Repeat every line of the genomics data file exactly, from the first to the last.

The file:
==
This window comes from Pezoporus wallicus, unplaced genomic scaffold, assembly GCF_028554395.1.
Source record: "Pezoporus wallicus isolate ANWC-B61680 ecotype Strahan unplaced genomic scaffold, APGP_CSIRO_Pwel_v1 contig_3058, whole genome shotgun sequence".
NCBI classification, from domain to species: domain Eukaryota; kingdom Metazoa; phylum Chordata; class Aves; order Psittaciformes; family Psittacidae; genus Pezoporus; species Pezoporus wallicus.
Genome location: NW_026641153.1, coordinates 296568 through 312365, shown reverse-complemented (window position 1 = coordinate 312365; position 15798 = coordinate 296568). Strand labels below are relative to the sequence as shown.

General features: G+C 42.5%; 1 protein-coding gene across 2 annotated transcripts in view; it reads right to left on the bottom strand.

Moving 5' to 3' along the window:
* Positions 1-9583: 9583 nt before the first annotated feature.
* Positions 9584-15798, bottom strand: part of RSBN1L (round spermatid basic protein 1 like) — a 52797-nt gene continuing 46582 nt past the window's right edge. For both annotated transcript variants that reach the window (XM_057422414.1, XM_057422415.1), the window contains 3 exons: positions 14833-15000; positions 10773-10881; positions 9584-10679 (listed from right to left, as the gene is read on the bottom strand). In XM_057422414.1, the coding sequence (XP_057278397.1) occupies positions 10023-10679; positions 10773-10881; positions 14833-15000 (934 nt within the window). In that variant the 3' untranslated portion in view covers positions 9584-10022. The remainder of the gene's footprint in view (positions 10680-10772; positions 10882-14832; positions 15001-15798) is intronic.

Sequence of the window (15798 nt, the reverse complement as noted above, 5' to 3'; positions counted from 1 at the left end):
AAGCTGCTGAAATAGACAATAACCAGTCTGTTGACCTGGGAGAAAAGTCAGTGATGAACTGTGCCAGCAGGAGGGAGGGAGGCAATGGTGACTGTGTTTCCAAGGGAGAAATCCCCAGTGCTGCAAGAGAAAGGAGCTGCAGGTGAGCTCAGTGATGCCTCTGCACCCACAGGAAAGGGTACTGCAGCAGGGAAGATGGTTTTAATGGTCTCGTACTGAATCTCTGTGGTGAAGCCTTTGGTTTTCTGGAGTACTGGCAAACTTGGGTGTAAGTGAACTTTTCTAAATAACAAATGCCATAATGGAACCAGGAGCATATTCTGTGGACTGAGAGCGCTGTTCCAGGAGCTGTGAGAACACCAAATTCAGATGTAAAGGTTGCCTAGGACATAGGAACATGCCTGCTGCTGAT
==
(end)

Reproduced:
This window comes from Pezoporus wallicus, unplaced genomic scaffold, assembly GCF_028554395.1.
Source record: "Pezoporus wallicus isolate ANWC-B61680 ecotype Strahan unplaced genomic scaffold, APGP_CSIRO_Pwel_v1 contig_3058, whole genome shotgun sequence".
NCBI classification, from domain to species: domain Eukaryota; kingdom Metazoa; phylum Chordata; class Aves; order Psittaciformes; family Psittacidae; genus Pezoporus; species Pezoporus wallicus.
Genome location: NW_026641153.1, coordinates 296568 through 312365, shown reverse-complemented (window position 1 = coordinate 312365; position 15798 = coordinate 296568). Strand labels below are relative to the sequence as shown.

General features: G+C 42.5%; 1 protein-coding gene across 2 annotated transcripts in view; it reads right to left on the bottom strand.

Moving 5' to 3' along the window:
* Positions 1-9583: 9583 nt before the first annotated feature.
* Positions 9584-15798, bottom strand: part of RSBN1L (round spermatid basic protein 1 like) — a 52797-nt gene continuing 46582 nt past the window's right edge. For both annotated transcript variants that reach the window (XM_057422414.1, XM_057422415.1), the window contains 3 exons: positions 14833-15000; positions 10773-10881; positions 9584-10679 (listed from right to left, as the gene is read on the bottom strand). In XM_057422414.1, the coding sequence (XP_057278397.1) occupies positions 10023-10679; positions 10773-10881; positions 14833-15000 (934 nt within the window). In that variant the 3' untranslated portion in view covers positions 9584-10022. The remainder of the gene's footprint in view (positions 10680-10772; positions 10882-14832; positions 15001-15798) is intronic.

Sequence of the window (15798 nt, the reverse complement as noted above, 5' to 3'; positions counted from 1 at the left end):
AAGCTGCTGAAATAGACAATAACCAGTCTGTTGACCTGGGAGAAAAGTCAGTGATGAACTGTGCCAGCAGGAGGGAGGGAGGCAATGGTGACTGTGTTTCCAAGGGAGAAATCCCCAGTGCTGCAAGAGAAAGGAGCTGCAGGTGAGCTCAGTGATGCCTCTGCACCCACAGGAAAGGGTACTGCAGCAGGGAAGATGGTTTTAATGGTCTCGTACTGAATCTCTGTGGTGAAGCCTTTGGTTTTCTGGAGTACTGGCAAACTTGGGTGTAAGTGAACTTTTCTAAATAACAAATGCCATAATGGAACCAGGAGCATATTCTGTGGACTGAGAGCGCTGTTCCAGGAGCTGTGAGAACACCAAATTCAGATGTAAAGGTTGCCTAGGACATAGGAACATGCCTGCTGCTGAT